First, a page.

We will never know for sure, but very few jobs today are industrial which would be included in your above theory. Since this is a service economy, the job still needs to be accomplished. Streets still need cops, hospitals still have their staffing ratios - and people still get sick, mail needs to be delivered, children need to be educated...

Here is Say's Law put another way.

Money performs but a momentary function in this double exchange; and when the transaction is finally closed, it will always be found, that one kind of commodity has been exchanged for another
I am not going to pretend to be an expert on Say's law, I know enough to know that the quote supply creates it's own demand, is innacurate, false, misleading, and not even by Say's. It was propaganda pushed by his "rival" Keynes. His aim was to point out that it is not money that creates demand but other products. You have a DVD player, now you need DVD's, AA bateries, HDMI cable and a power strip.

This, says Say, is the truth behind the confused assertions of businessmen that the main difficulty is not in producing but in selling. It would be more appropriate to declare that the first and main problem of business is to produce in the best and cheapest way those commodities which will satisfy the most urgent of the not yet satisfied needs of the public. Lord Keynes and Say's Law - Ludwig von Mises - Mises Daily

Which clearly shows demand will drive production, as I have previously stated.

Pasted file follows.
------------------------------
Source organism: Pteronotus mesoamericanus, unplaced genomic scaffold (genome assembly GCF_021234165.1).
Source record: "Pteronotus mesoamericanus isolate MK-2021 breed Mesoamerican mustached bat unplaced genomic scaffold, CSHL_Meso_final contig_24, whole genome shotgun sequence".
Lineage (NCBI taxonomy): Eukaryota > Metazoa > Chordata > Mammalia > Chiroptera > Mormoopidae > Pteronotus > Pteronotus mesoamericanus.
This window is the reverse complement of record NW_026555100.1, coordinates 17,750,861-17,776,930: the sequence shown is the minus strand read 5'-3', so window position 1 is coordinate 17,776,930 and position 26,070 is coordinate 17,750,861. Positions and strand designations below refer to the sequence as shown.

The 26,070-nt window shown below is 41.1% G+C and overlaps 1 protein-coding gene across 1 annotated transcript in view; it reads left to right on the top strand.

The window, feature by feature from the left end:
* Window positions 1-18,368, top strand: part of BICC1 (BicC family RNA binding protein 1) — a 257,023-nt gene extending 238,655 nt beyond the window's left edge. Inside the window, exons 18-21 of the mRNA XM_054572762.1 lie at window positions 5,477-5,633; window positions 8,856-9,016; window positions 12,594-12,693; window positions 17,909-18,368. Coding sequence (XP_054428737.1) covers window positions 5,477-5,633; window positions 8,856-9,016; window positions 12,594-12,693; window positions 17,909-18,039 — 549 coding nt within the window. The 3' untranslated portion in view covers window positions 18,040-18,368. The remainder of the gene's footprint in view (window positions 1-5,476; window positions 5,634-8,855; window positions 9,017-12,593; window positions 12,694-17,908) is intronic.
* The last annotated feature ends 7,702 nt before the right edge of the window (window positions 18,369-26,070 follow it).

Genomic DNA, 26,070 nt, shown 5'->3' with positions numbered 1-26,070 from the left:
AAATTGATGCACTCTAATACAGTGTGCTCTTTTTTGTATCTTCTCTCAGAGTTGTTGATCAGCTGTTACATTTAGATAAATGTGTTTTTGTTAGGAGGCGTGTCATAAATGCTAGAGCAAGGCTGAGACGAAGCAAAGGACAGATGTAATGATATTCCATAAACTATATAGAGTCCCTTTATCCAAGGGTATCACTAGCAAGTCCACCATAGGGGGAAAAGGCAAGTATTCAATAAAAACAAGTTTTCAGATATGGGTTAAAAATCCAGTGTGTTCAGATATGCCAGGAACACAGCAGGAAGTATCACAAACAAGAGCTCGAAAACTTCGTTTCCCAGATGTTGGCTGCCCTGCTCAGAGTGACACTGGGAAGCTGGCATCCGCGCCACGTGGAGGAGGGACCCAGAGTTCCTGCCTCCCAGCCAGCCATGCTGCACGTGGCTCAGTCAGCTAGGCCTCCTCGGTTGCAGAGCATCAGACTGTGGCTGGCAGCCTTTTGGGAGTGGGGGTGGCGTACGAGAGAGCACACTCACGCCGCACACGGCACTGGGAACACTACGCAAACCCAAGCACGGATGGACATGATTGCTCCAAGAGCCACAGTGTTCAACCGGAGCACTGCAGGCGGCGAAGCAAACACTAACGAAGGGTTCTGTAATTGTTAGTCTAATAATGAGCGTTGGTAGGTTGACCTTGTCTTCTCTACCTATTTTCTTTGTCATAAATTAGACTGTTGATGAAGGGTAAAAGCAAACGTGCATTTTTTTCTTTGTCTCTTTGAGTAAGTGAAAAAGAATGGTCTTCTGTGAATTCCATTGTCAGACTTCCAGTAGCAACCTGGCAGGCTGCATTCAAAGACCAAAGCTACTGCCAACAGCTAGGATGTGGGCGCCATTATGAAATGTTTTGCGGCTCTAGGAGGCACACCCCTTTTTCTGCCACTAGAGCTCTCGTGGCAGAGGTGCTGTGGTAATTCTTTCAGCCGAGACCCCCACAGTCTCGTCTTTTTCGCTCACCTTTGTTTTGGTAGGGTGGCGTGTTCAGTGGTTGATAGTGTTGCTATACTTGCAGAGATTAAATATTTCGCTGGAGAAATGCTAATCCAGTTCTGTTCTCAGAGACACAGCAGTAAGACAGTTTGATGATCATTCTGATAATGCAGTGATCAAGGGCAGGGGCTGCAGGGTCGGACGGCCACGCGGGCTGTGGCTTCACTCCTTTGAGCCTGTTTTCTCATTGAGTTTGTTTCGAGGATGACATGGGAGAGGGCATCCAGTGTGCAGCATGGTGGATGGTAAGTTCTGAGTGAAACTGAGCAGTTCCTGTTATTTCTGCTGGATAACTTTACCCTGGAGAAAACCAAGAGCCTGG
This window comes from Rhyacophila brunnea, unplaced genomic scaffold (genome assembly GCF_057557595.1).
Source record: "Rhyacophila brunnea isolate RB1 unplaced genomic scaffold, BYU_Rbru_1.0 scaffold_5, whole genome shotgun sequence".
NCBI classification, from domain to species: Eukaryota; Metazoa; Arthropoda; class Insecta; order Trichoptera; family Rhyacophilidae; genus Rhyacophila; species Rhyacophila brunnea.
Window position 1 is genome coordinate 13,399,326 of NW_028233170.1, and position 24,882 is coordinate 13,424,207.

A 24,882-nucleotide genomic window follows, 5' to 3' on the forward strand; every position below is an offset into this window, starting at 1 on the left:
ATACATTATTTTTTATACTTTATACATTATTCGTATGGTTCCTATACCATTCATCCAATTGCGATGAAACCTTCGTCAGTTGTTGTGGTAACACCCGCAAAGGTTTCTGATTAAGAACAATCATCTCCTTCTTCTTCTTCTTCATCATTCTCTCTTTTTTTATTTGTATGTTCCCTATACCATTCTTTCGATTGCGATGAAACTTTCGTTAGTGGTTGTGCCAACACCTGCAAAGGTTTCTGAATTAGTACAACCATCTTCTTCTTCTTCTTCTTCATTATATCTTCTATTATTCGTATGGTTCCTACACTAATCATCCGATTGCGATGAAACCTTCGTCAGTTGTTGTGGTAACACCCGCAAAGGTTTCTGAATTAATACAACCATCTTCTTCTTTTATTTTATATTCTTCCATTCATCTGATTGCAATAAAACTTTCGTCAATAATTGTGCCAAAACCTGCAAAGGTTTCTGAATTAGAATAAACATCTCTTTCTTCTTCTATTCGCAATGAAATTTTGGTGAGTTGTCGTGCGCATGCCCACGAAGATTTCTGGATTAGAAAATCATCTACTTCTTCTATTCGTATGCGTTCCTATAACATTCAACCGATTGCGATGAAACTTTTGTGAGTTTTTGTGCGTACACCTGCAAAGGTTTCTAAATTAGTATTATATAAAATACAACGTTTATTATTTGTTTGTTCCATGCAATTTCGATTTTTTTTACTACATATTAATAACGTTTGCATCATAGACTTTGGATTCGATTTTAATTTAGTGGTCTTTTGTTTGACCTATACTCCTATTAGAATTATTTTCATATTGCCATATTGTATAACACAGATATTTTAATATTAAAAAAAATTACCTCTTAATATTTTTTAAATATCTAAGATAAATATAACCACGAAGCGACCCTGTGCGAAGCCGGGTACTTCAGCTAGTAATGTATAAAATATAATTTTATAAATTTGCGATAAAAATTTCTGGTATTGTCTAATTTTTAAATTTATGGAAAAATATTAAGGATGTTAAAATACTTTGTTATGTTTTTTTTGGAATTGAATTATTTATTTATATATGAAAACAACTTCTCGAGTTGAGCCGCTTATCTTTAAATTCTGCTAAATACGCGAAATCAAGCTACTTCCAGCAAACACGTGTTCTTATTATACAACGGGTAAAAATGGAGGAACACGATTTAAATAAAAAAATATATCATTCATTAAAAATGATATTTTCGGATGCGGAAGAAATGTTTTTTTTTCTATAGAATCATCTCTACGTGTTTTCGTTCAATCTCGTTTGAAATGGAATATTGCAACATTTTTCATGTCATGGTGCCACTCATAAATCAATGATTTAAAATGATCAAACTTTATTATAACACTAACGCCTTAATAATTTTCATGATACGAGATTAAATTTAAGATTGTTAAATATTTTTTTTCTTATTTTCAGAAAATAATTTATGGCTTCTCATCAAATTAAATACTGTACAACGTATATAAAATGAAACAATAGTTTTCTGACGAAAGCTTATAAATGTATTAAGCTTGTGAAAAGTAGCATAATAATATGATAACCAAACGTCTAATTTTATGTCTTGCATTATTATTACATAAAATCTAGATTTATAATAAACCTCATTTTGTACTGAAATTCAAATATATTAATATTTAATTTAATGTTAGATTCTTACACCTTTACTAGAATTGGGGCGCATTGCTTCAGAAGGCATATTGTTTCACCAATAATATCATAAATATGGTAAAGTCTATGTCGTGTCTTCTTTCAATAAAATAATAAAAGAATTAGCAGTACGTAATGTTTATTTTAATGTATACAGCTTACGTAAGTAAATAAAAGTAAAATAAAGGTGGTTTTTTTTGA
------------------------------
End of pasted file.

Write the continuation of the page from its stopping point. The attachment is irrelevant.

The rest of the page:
In the first section of Chapter 3 of his GENERAL THEORY, Keynes states Say's Law to be "supply creates its own demand" and he interprets Say's Law to mean "that the aggregate demand price of output as a whole is equal to its aggregate supply price for all volumes of output". Both Keynes' statement and interpretation are erroneous. Say's Law states that a produced good represents demand for other goods, not for itself (as "its own" could imply). SAY'S LAW AND ECONOMIC GROWTH

Say’s law
In economics, Say’s Law or Say’s Law of Markets is a principle attributed to French businessman and economist Jean-Baptiste Say (1767-1832) stating that there can be no demand without supply. A central element of Say's Law is that recession does not occur because of failure in demand or lack of money.

The more goods (for which there is demand) that are produced, the more those goods (supply) can constitute a demand for other goods. Say’s law


Because you're basically attacking a straw man and going against the bastardized version of Say's Law.
Interesting enough you would say that. It doesn't seem I am the on bastardizing the writings...

The first published use of the phrase 'supply creates its own demand' as a definition of Say's Law occurs in John Maynard Keynes's General Theory of Employment, Interest and Money (Keynes 1936, p. 18). While it is often assumed that the words are found in the works of Jean-Baptiste Say or elsewhere in the classical literature, in actual fact no earlier use of this precise form of words has so far been found. Most importantly, there is no source as yet identified in the classical literature amongst defenders of the law of markets in which these specific words are found. Although one can never be absolutely certain, it appears more than likely that it was Keynes himself who was first to put these words into print....

he phrase 'supply creates its own demand' is entirely inadequate as a definition of 'Say's Law', not just failing to capture the full meaning that classical economists had intended to convey but seriously misleading if one wishes to understand how classical economists understood the way in which economies actually work.

'Supply creates its own demand': a discussion of the origins of the phrase and of its adequacy as an interpretation of Say's Law of markets | History of Economics Review | Find Articles at BNET

His aim was to point out that it is not money that creates demand but other products.